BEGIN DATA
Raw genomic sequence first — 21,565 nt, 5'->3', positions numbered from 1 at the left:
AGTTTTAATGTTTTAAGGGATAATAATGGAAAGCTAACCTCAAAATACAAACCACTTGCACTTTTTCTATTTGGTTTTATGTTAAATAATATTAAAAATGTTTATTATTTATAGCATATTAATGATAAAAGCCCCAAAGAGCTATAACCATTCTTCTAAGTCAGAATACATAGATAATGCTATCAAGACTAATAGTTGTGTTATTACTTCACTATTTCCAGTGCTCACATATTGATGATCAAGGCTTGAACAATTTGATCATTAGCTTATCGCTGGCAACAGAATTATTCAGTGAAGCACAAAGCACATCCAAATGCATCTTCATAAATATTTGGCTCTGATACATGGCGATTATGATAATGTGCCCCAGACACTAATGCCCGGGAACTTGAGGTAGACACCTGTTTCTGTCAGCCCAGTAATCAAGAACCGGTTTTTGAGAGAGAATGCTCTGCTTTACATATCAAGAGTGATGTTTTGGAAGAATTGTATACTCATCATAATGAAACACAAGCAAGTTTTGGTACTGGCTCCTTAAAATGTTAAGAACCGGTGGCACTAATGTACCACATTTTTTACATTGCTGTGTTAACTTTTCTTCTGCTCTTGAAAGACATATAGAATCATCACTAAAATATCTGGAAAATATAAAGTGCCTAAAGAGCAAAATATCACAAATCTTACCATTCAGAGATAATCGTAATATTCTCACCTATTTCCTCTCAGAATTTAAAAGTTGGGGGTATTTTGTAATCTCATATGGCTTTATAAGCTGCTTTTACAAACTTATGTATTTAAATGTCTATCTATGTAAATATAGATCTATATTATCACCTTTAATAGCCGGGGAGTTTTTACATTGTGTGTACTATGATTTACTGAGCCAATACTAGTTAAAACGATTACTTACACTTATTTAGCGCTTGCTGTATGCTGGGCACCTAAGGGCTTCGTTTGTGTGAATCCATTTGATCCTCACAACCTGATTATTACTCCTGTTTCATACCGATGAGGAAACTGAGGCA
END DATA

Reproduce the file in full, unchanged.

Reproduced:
Raw genomic sequence first — 21,565 nt, 5'->3', positions numbered from 1 at the left:
AGTTTTAATGTTTTAAGGGATAATAATGGAAAGCTAACCTCAAAATACAAACCACTTGCACTTTTTCTATTTGGTTTTATGTTAAATAATATTAAAAATGTTTATTATTTATAGCATATTAATGATAAAAGCCCCAAAGAGCTATAACCATTCTTCTAAGTCAGAATACATAGATAATGCTATCAAGACTAATAGTTGTGTTATTACTTCACTATTTCCAGTGCTCACATATTGATGATCAAGGCTTGAACAATTTGATCATTAGCTTATCGCTGGCAACAGAATTATTCAGTGAAGCACAAAGCACATCCAAATGCATCTTCATAAATATTTGGCTCTGATACATGGCGATTATGATAATGTGCCCCAGACACTAATGCCCGGGAACTTGAGGTAGACACCTGTTTCTGTCAGCCCAGTAATCAAGAACCGGTTTTTGAGAGAGAATGCTCTGCTTTACATATCAAGAGTGATGTTTTGGAAGAATTGTATACTCATCATAATGAAACACAAGCAAGTTTTGGTACTGGCTCCTTAAAATGTTAAGAACCGGTGGCACTAATGTACCACATTTTTTACATTGCTGTGTTAACTTTTCTTCTGCTCTTGAAAGACATATAGAATCATCACTAAAATATCTGGAAAATATAAAGTGCCTAAAGAGCAAAATATCACAAATCTTACCATTCAGAGATAATCGTAATATTCTCACCTATTTCCTCTCAGAATTTAAAAGTTGGGGGTATTTTGTAATCTCATATGGCTTTATAAGCTGCTTTTACAAACTTATGTATTTAAATGTCTATCTATGTAAATATAGATCTATATTATCACCTTTAATAGCCGGGGAGTTTTTACATTGTGTGTACTATGATTTACTGAGCCAATACTAGTTAAAACGATTACTTACACTTATTTAGCGCTTGCTGTATGCTGGGCACCTAAGGGCTTCGTTTGTGTGAATCCATTTGATCCTCACAACCTGATTATTACTCCTGTTTCATACCGATGAGGAAACTGAGGCA